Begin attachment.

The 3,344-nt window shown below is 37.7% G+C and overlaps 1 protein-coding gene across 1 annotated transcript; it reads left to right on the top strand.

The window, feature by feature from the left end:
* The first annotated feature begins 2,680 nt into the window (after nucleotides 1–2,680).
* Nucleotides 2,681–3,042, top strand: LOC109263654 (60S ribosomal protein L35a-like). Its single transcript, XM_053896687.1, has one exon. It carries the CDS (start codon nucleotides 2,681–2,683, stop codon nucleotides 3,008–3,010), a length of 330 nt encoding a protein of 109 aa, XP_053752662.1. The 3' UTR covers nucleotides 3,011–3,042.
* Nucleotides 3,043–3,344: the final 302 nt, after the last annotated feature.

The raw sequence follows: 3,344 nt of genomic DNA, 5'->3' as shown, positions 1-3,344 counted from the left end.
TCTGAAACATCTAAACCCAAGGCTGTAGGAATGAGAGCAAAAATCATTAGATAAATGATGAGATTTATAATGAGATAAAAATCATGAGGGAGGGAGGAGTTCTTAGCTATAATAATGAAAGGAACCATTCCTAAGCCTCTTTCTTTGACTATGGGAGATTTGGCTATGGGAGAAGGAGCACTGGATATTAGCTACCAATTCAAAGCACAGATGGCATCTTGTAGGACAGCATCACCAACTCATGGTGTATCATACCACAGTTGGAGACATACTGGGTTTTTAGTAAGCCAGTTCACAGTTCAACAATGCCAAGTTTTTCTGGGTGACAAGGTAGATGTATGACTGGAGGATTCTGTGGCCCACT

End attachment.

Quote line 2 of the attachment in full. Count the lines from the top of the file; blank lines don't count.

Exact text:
The window, feature by feature from the left end: